But in reality, this is what he did: He took part in a lie about paying three laborers a measly $1700, which the company clearly had no intention of ever paying until it absolutely had to do so. And he or someone else at the company forged a document in order to get access to a lot of county money.
This is a recurring problem with Lanzo, which pointedly declined to comment for this story. It's been cited ten times since 1999 for underpaying workers, according to the DBD. And it has other problems going back to at least 1986, when the company was implicated in paying a City of Miami inspector reviewing its work $1400 in cash, supposedly to take pictures at a different job site. In 1997, the Herald reported that the Occupational Safety and Health Administration fined Lanzo $217,000 for safety violations resulting in an injured diver. In 1999 it was one of nine companies on a county job where officials found that work billed to the county had never been done or had been done so poorly it needed to be repaired. All contracts with those companies were suspended until the shoddy work was fixed. Lanzo agreed to pay about $240,000 and repair work as necessary.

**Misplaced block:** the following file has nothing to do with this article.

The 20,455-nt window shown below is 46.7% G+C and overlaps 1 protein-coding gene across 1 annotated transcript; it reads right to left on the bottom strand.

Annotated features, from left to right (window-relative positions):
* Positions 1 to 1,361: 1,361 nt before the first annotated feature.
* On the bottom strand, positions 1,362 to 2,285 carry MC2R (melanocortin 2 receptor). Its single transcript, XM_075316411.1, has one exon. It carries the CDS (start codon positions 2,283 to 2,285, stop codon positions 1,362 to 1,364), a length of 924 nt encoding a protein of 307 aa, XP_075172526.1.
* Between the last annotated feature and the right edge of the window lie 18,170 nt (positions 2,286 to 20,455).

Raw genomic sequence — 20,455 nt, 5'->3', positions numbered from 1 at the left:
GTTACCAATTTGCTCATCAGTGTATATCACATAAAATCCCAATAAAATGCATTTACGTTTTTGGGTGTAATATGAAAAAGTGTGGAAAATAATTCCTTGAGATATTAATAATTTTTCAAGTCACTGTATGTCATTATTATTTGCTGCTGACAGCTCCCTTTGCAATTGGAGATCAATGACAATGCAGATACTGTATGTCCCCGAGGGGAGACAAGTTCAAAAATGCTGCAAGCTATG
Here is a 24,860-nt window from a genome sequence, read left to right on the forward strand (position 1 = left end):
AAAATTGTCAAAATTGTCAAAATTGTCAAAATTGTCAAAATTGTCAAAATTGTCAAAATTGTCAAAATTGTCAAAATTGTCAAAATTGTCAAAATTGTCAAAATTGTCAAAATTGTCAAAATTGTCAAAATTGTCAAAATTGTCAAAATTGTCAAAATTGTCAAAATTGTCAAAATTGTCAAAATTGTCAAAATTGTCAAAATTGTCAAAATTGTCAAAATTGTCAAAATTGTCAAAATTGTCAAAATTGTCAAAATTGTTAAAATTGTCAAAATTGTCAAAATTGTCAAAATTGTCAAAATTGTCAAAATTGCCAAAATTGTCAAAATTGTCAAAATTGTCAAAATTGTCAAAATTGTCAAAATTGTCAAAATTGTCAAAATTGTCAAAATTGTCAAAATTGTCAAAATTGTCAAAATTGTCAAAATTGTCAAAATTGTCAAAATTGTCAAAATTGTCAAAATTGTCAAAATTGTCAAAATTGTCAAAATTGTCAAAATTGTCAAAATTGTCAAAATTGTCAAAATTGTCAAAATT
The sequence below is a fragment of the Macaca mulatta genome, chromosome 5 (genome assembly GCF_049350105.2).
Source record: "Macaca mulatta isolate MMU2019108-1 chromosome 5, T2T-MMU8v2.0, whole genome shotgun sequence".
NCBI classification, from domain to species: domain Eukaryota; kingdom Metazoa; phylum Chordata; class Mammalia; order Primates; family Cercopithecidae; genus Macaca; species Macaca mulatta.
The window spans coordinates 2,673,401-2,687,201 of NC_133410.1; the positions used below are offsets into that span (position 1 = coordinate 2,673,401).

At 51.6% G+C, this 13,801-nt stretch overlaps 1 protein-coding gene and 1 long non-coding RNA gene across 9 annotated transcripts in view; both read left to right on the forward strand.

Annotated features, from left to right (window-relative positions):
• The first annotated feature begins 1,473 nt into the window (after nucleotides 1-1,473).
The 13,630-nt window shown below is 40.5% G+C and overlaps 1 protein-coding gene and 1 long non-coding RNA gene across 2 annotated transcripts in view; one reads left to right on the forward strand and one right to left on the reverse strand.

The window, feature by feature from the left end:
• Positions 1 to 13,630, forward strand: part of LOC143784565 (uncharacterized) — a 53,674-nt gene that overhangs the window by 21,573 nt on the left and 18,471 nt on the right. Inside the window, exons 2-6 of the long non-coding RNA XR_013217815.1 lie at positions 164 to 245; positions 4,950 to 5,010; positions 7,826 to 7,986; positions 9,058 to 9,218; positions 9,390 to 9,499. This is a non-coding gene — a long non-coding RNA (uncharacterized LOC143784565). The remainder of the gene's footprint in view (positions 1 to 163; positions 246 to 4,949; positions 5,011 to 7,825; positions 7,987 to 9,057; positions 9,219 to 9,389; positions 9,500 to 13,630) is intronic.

So Monzon-Aguirre's little bureaucratic mistake is actually part of a larger pattern of deception. Not only were the criminal charges against him correct, but the county should consider barring Lanzo from future contracts.